Book Display Ideas

  • Stop Reading and Get Moving – Fitness
  • You Have Too Much Time On Your Hands – Hobbies
  • Bored? – Hobbies (Again, but public libraries usually have TONS of hobby books collecting dust and it is not like they go out of date very quickly)
  • Put Some Poetry In Your Life – Get those anthologies moving
  • The Play Is The Thing – All kinds of plays but absolutely some Wild Bill Shakespeare.
  • Starry Nights – Astronomy working books, hobbyist materials, telescopes, etc
  • Things To Do On A Hill At Night – Astronomy books, sex books, and books about murder (OK this one is clearly too much, I’m kidding, don’t do this book display, not even at Halloween or on April Fools Day (I am not encouraging you to do these book displays on those days!))
  • Bold Botany – Weed culture books, anything about growing in hydroponics or as part of doomsday prepping, cheap DIY greenhouses, old hippie 40 Acres and a Mule Stuff including that great public service stuff from the Dept of Agriculture from the 70s if you have any of it in Gov. Docs
  • Comics & Culture – Go for the highbrow stuff here. Art Comics, French Comics (Including Asterix that your Children’s Dept probably already owns), Books Without Words, the snooty stuff in the 741.5 section
  • Historical Mistakes – Benedict Arnold’s Sympathetic Biography, the Book That Talks About Napoleon’s Hemorrhoids, Chronicles of the Blunders of History, Biographies of Traitors and Misunderstood Geniuses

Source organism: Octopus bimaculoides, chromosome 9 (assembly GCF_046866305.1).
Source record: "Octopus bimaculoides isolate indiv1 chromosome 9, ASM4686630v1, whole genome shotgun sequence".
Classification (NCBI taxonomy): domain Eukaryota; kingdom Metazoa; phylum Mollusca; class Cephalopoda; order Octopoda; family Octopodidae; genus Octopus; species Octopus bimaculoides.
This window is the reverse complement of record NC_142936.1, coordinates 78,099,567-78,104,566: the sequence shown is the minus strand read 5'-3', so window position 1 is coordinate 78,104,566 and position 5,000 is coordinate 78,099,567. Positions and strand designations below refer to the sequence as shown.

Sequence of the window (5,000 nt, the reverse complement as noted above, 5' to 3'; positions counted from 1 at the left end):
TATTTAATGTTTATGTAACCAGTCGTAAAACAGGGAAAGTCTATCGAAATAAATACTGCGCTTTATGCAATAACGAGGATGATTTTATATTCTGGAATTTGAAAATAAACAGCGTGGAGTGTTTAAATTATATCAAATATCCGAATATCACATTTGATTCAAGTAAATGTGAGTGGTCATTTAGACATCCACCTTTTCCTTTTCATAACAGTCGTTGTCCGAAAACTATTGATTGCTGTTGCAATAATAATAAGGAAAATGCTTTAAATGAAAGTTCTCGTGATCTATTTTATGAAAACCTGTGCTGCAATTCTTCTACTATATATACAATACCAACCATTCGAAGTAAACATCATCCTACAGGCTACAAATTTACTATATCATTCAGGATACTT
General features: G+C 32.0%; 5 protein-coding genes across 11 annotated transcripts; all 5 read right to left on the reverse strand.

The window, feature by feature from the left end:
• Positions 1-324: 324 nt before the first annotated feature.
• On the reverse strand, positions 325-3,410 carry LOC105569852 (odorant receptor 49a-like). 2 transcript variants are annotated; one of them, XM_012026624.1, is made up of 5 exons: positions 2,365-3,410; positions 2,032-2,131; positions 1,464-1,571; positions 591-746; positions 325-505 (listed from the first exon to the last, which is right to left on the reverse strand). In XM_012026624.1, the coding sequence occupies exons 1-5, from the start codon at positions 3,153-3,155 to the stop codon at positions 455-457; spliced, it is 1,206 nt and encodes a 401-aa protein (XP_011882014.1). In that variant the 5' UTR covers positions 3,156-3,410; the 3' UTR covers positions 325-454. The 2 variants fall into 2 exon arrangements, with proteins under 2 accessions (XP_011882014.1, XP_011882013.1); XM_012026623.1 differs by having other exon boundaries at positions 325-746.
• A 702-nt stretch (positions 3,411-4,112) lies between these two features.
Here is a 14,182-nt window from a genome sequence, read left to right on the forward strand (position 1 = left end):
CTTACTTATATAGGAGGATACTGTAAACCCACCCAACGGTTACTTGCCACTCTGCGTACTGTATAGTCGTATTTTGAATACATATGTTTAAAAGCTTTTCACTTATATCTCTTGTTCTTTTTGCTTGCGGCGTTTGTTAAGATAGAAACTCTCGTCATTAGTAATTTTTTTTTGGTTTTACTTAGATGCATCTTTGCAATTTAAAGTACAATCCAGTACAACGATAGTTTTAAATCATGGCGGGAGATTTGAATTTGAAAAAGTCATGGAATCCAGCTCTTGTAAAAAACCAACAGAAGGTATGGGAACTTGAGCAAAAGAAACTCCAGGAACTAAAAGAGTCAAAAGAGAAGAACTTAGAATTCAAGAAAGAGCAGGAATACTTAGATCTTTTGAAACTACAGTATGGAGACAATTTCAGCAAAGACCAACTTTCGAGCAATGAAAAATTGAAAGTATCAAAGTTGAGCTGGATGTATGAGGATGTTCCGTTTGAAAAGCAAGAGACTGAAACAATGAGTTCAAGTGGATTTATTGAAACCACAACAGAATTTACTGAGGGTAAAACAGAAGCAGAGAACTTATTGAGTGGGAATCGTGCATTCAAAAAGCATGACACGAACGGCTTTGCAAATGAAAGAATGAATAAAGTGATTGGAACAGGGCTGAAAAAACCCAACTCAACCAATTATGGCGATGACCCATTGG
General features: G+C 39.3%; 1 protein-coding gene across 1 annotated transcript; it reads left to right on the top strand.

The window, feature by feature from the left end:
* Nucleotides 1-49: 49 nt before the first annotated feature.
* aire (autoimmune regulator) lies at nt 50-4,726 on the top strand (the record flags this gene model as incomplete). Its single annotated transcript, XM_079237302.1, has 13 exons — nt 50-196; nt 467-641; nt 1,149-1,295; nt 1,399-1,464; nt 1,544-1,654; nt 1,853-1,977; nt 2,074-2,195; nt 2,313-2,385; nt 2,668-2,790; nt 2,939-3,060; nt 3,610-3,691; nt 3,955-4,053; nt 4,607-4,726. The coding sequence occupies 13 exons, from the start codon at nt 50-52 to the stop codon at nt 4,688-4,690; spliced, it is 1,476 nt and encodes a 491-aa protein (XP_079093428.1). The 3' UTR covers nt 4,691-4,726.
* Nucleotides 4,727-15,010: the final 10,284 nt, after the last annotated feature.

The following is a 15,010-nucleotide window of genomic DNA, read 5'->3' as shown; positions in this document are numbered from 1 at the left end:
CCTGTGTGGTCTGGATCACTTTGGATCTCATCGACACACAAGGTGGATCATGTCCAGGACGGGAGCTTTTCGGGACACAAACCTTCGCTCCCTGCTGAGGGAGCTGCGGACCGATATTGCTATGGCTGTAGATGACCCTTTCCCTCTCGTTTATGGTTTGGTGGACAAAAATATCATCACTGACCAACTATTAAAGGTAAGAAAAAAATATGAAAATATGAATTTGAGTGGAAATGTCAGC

• Literature of Different Regions – National and Regional book displays that correspond to major holidays for the nation or region being featured. Cooking, Art, Culture, Suspense Novels, Histories, Fashion, Children’s Books, Folk Tales, Travel Guides. Ideally tied to heritage programming.
  • Faith and Religion – Why the hell not? We avoid this stuff and as a result American’s can’t talk about religion at anything either above a whisper or below a scream. If we were all a little more aware of how the other person’s faith worked maybe it wouldn’t freak us out so much. Honestly, if I could get the community to go with it, I would include religious displays for everyone in one corner of the library. It would go through a rotation and change out and work by appointment ideally to match with the high holidays of the faith. Yes the Satanists could have it for a period of time, of course.